CNet News reports on a discussion at the RSA security conference on privacy in online banking.
A widely used technology to authenticate users when they log in for online banking may help reduce fraud, but it does so at the expense of consumer privacy, a civil liberties attorney said during a panel at the RSA security conference on Thursday.
When logging into bank Web sites, users are typically asked for their user name and password. But that’s not all that is happening. Behind the scenes, the server is taking measures to identify the device being used in an attempt to verify that the person logging in is the person whose account is being accessed under the assumption that most people use the same computer for banking.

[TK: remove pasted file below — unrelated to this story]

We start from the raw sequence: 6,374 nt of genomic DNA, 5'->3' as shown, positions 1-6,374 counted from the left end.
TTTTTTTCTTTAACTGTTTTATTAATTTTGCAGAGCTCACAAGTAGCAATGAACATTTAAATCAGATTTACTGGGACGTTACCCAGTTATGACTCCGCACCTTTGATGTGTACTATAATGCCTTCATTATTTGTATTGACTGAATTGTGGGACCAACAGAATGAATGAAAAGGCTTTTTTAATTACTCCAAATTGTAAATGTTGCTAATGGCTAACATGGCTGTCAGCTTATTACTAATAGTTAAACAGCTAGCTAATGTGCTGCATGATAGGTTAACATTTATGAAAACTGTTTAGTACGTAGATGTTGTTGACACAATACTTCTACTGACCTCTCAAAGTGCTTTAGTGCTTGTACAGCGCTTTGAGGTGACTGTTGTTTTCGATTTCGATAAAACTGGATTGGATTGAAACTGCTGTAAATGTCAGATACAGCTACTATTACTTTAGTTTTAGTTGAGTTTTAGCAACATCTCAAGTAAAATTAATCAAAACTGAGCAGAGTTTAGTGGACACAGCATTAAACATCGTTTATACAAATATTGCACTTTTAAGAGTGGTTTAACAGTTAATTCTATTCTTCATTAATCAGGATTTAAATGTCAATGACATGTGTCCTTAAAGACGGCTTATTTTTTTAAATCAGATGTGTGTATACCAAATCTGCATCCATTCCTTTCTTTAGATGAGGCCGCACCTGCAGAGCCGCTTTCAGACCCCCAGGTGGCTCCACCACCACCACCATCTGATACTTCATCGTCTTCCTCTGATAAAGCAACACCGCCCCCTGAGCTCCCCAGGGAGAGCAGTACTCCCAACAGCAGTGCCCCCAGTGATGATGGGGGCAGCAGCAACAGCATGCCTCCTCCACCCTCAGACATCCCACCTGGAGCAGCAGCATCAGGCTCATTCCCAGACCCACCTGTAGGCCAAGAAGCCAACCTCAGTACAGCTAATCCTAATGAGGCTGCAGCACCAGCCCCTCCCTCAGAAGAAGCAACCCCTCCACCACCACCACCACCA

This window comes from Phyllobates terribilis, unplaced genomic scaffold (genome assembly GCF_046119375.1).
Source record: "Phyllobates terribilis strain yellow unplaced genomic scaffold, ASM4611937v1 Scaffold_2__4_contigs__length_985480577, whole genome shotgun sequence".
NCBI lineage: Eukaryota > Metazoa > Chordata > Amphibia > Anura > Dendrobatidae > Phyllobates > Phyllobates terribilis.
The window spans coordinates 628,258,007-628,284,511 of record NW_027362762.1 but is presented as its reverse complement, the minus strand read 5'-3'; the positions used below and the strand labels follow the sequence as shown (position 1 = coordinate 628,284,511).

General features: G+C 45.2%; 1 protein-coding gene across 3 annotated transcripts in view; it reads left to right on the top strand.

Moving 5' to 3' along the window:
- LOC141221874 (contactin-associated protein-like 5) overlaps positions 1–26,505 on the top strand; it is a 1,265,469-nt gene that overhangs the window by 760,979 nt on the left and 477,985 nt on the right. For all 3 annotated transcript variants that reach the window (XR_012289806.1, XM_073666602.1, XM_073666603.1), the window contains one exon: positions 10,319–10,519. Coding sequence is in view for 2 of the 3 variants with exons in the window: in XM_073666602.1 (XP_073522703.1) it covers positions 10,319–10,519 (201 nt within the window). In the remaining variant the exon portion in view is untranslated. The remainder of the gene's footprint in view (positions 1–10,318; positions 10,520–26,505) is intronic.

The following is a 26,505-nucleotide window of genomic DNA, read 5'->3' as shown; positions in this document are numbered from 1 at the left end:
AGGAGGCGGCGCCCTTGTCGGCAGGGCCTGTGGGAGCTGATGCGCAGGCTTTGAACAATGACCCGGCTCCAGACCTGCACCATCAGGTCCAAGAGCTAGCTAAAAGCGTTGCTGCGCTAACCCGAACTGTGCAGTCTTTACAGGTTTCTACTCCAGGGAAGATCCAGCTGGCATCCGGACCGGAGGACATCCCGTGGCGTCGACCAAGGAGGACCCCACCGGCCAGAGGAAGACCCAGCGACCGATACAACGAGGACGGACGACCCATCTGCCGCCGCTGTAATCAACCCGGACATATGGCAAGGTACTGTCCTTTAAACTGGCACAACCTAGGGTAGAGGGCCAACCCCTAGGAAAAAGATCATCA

Wachovia, which recently merged with Wells Fargo, tags the consumer’s computer with a unique identifier, said Chris Mathes, an information technology specialist in online customer protection at the bank. […]
Even though none of the information gathered during a log-in is personally identifiable, the bank shouldn’t have to collect regular data on when, how often and from where a consumer accesses a bank account, said Jennifer Granick of the Electronic Frontier Foundation. Such information can be compiled with other more sensitive information to create profiles and cross referenced to learn more about consumers, she said.
For instance, the bank could learn who a consumer’s roommate is if the same computer is used regularly to access different accounts, Granick said. Consumers also could be deemed suspicious for breaking with their patterns on deposits or withdrawals or the information could be sold to advertisers, she added.